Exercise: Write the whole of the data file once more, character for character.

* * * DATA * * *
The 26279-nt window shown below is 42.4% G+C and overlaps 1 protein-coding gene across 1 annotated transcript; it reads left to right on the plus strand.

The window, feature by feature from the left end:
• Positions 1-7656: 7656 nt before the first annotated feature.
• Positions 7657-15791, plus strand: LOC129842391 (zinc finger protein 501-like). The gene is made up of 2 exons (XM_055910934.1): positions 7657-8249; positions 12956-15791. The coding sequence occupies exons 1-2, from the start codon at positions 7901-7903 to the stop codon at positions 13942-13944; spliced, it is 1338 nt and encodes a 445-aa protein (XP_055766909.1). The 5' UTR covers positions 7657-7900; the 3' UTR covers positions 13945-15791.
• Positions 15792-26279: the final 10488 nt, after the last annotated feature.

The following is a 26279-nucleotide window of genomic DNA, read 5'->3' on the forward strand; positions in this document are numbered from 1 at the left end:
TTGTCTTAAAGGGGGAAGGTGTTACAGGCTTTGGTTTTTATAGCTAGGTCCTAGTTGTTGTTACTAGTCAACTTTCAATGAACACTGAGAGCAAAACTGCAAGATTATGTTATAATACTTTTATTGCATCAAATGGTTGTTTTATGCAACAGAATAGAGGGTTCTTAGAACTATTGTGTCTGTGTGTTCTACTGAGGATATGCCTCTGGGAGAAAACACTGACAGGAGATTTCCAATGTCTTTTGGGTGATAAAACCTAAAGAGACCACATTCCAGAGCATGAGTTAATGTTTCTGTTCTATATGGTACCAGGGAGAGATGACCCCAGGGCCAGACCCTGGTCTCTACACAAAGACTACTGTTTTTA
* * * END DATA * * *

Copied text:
The 26279-nt window shown below is 42.4% G+C and overlaps 1 protein-coding gene across 1 annotated transcript; it reads left to right on the plus strand.

The window, feature by feature from the left end:
• Positions 1-7656: 7656 nt before the first annotated feature.
• Positions 7657-15791, plus strand: LOC129842391 (zinc finger protein 501-like). The gene is made up of 2 exons (XM_055910934.1): positions 7657-8249; positions 12956-15791. The coding sequence occupies exons 1-2, from the start codon at positions 7901-7903 to the stop codon at positions 13942-13944; spliced, it is 1338 nt and encodes a 445-aa protein (XP_055766909.1). The 5' UTR covers positions 7657-7900; the 3' UTR covers positions 13945-15791.
• Positions 15792-26279: the final 10488 nt, after the last annotated feature.

The following is a 26279-nucleotide window of genomic DNA, read 5'->3' on the forward strand; positions in this document are numbered from 1 at the left end:
TTGTCTTAAAGGGGGAAGGTGTTACAGGCTTTGGTTTTTATAGCTAGGTCCTAGTTGTTGTTACTAGTCAACTTTCAATGAACACTGAGAGCAAAACTGCAAGATTATGTTATAATACTTTTATTGCATCAAATGGTTGTTTTATGCAACAGAATAGAGGGTTCTTAGAACTATTGTGTCTGTGTGTTCTACTGAGGATATGCCTCTGGGAGAAAACACTGACAGGAGATTTCCAATGTCTTTTGGGTGATAAAACCTAAAGAGACCACATTCCAGAGCATGAGTTAATGTTTCTGTTCTATATGGTACCAGGGAGAGATGACCCCAGGGCCAGACCCTGGTCTCTACACAAAGACTACTGTTTTTA